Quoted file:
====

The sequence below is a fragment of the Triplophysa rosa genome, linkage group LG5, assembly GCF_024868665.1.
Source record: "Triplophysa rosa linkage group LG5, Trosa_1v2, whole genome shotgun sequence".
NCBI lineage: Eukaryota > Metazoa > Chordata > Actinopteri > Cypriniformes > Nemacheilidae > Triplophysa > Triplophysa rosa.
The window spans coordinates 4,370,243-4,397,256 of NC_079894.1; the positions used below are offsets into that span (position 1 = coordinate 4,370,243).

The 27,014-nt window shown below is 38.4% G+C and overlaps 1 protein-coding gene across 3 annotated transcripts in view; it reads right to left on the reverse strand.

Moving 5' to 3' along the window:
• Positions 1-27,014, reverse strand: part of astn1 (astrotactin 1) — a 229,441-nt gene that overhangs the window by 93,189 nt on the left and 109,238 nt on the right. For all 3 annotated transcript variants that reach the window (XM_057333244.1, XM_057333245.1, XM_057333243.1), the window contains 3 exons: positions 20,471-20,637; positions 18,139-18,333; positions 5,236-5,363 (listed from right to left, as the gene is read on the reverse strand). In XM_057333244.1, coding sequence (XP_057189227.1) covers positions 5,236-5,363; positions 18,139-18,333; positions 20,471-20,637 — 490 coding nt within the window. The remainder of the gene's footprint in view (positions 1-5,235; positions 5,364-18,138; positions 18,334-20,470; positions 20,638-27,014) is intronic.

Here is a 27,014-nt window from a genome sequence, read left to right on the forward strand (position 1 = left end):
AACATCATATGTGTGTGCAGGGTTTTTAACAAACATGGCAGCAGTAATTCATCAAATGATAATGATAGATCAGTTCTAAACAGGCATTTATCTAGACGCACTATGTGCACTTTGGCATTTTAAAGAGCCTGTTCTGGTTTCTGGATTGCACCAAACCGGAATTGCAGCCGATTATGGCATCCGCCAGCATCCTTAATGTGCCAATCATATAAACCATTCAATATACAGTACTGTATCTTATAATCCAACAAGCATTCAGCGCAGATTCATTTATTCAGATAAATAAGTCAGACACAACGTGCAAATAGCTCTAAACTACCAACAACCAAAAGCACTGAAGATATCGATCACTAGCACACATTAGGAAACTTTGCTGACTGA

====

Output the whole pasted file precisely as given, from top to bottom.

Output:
The sequence below is a fragment of the Triplophysa rosa genome, linkage group LG5, assembly GCF_024868665.1.
Source record: "Triplophysa rosa linkage group LG5, Trosa_1v2, whole genome shotgun sequence".
NCBI lineage: Eukaryota > Metazoa > Chordata > Actinopteri > Cypriniformes > Nemacheilidae > Triplophysa > Triplophysa rosa.
The window spans coordinates 4,370,243-4,397,256 of NC_079894.1; the positions used below are offsets into that span (position 1 = coordinate 4,370,243).

The 27,014-nt window shown below is 38.4% G+C and overlaps 1 protein-coding gene across 3 annotated transcripts in view; it reads right to left on the reverse strand.

Moving 5' to 3' along the window:
• Positions 1-27,014, reverse strand: part of astn1 (astrotactin 1) — a 229,441-nt gene that overhangs the window by 93,189 nt on the left and 109,238 nt on the right. For all 3 annotated transcript variants that reach the window (XM_057333244.1, XM_057333245.1, XM_057333243.1), the window contains 3 exons: positions 20,471-20,637; positions 18,139-18,333; positions 5,236-5,363 (listed from right to left, as the gene is read on the reverse strand). In XM_057333244.1, coding sequence (XP_057189227.1) covers positions 5,236-5,363; positions 18,139-18,333; positions 20,471-20,637 — 490 coding nt within the window. The remainder of the gene's footprint in view (positions 1-5,235; positions 5,364-18,138; positions 18,334-20,470; positions 20,638-27,014) is intronic.

Here is a 27,014-nt window from a genome sequence, read left to right on the forward strand (position 1 = left end):
AACATCATATGTGTGTGCAGGGTTTTTAACAAACATGGCAGCAGTAATTCATCAAATGATAATGATAGATCAGTTCTAAACAGGCATTTATCTAGACGCACTATGTGCACTTTGGCATTTTAAAGAGCCTGTTCTGGTTTCTGGATTGCACCAAACCGGAATTGCAGCCGATTATGGCATCCGCCAGCATCCTTAATGTGCCAATCATATAAACCATTCAATATACAGTACTGTATCTTATAATCCAACAAGCATTCAGCGCAGATTCATTTATTCAGATAAATAAGTCAGACACAACGTGCAAATAGCTCTAAACTACCAACAACCAAAAGCACTGAAGATATCGATCACTAGCACACATTAGGAAACTTTGCTGACTGA